The Norwegian State Pollution Control Authority is a directorate under the Norwegian Ministry of the Environment responsible for regulating drilling discharge permits. According to the Authority, the oil and gas industry is the “largest source of acute pollution of the marine environment” on the Norwegian continental shelf. The finest particles released during drilling operations are widely dispersed with ocean currents. Traces of drilling fluids from the North Sea have been found as far away as the outer Oslofjord and zero-discharge operations are now mandated north of the 62nd Parallel.5

The authority characterizes environmentally hazardous chemicals as either black, red, yellow, or green, according to their properties. Pipe dope is a “black” chemical, requiring special permits for use.6

Norsk Sokkels (NORSOK) standards are developed by the Norwegian petroleum industry for offshore sector and are jointly issued by the Norwegian Oil Industry Association and the Federation of Norwegian Engineering Industries. The standards are administered by the Norwegian Technology Standards Institution. NORSOK Standards 6.2-6.4 for drillstring components require that drill pipe threads and drill collars be treated against galling.

Norway dope-free

Dope-free tubulars have been used in Norwegian waters since the Ekofisk installation in July 2003.

In December 2004, the world’s first 13% chrome tubing string using dope-free dry connections was installed in the Ekofisk field in the Norwegian sector of the North Sea for ConocoPhillips. Tenaris installed more than 330 joints of 5½-in., 17-lb, 13Cr L-80 TenarisBlue Dopeless tubing with no rejects, cross-threading, or galled connections, according to a company press release issued in February 2005.

The successful application of dope-free technology to chrome strings is significant because the corrosion-resistant chrome alloy is softer than carbon steel and more prone to galling.

Barents Sea

At the Russian-Norwegian Oil and Gas Conference in Stavanger, January 2005, John Doyle Ong, US ambassador to Norway, said that the US Geological Survey estimates that as much as one quarter of the world’s undiscovered energy resources lie in arctic areas. He encouraged cooperation in the development of the Barents Sea, particularly in the gray zone.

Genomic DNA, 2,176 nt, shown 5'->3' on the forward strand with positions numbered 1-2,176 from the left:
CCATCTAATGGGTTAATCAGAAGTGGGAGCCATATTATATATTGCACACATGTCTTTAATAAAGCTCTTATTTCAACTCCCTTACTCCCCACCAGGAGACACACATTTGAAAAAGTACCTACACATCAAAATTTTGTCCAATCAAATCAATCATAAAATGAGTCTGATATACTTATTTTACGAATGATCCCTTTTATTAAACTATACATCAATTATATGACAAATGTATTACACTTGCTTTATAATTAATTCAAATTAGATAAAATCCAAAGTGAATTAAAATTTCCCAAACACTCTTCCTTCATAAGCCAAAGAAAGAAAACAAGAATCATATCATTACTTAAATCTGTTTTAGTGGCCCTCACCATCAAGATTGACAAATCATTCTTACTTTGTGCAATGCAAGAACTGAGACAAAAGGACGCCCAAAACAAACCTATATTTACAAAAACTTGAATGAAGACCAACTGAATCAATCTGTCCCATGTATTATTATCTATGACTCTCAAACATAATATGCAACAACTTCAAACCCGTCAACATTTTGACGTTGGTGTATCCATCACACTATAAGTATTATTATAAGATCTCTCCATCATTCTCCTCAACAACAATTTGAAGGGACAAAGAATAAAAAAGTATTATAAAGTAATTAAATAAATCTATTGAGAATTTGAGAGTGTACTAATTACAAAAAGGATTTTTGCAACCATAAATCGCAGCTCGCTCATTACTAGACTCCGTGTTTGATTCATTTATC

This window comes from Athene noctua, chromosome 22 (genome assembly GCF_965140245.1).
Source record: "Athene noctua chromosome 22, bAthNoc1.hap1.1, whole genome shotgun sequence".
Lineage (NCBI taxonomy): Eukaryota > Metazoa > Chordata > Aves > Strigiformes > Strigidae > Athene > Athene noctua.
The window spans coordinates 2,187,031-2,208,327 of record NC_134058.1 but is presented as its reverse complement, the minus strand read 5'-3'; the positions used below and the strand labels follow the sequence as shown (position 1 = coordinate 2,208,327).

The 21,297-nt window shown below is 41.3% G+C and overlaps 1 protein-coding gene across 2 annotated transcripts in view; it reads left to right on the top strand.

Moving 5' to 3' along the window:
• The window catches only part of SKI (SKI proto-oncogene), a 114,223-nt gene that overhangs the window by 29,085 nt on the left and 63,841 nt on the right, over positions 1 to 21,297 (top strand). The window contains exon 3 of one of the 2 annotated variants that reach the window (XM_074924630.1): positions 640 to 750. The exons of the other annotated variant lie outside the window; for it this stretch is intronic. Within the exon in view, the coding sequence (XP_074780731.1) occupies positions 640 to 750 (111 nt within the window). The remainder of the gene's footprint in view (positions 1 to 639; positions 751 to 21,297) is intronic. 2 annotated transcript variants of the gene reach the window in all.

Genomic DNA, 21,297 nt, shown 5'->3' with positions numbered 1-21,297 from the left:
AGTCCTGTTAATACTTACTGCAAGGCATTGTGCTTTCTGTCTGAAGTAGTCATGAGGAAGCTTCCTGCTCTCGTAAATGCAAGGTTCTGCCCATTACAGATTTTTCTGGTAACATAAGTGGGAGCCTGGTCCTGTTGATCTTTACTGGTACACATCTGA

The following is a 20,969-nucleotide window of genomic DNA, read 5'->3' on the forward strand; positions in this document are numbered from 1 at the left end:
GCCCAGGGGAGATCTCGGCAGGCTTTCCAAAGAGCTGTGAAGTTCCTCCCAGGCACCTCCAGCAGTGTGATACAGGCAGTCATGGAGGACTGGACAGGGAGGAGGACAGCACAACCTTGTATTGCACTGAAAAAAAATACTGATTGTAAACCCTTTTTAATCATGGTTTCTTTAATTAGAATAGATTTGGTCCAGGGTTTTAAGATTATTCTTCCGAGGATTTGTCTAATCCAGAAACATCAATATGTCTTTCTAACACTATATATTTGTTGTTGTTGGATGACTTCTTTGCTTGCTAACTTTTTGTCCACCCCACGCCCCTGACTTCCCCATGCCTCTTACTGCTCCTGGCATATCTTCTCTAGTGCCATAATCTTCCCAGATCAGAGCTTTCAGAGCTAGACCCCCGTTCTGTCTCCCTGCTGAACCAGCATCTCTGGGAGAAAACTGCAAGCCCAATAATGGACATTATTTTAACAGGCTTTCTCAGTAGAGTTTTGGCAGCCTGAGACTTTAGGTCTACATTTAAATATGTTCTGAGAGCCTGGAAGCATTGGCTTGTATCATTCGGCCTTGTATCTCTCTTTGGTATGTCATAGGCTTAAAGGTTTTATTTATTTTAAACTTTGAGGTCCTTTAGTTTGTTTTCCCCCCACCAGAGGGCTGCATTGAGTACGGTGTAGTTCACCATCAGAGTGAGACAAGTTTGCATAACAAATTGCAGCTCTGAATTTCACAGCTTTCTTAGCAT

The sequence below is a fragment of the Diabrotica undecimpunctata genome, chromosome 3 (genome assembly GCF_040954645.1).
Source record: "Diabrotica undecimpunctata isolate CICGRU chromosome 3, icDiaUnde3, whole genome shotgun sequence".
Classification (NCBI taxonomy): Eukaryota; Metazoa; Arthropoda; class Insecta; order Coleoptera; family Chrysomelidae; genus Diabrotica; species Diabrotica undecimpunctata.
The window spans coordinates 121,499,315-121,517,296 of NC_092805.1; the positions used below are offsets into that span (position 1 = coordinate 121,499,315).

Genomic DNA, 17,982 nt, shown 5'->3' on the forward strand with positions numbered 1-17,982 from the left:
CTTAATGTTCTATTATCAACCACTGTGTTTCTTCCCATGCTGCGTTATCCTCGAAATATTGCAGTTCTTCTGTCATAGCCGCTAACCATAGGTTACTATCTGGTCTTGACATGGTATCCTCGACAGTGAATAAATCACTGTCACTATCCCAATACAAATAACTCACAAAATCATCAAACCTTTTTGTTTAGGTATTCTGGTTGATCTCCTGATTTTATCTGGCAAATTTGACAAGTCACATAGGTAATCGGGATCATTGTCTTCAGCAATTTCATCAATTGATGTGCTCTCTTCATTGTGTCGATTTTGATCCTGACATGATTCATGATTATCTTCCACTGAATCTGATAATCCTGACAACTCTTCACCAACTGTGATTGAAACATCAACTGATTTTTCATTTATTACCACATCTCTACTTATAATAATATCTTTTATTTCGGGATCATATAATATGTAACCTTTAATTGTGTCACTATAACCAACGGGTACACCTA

At the 3rd Barents Industrial Partnership Meeting in Oslo in March 2005, Murmansk-based ArcticMorNefteGazRazvedka (Arctic seas oil and gas prospecting), founded in 1979, was recognized as one of the three major parties involved in Barents Sea development, along with Statoil and Norsk Hydro ASA.

Beginning with the first well drilled in 1980 by Norsk Hydro, 64 wells have been drilled in the Barents Sea through May 2005. Statoil’s Snøhvit field, in the Hammerfest basin, is the only commercial development to date. The Snøhvit development includes three fields: Snøhvit, Albatross, and Askeladd (OGJ, Aug. 16, 2004, p. 44).

Snøhvit Drilling Manager Thor Bensvik said that pipe dope has “traditionally been needed when connecting casing and tubing to reduce friction and to prevent corrosion and cold welding.” Because the material contains petroleum compounds and heavy metals, he said “we’re trying to reduce its use.”7

Statoil is using dry premium connections for all casing, tubing, and liners used in wells drilled in the Snøhvit field, under an exclusive contract with Tenaris SA. In addition to 13Cr connections that had been tested elsewhere, Statoil qualified 25Cr superduplex production liner installed in a CO2 injector well. The makeup torque for the 14-in.-diameter liner was 59,000 ft-lb and 24,000 ft-lb for the 25Cr 7-in. liner.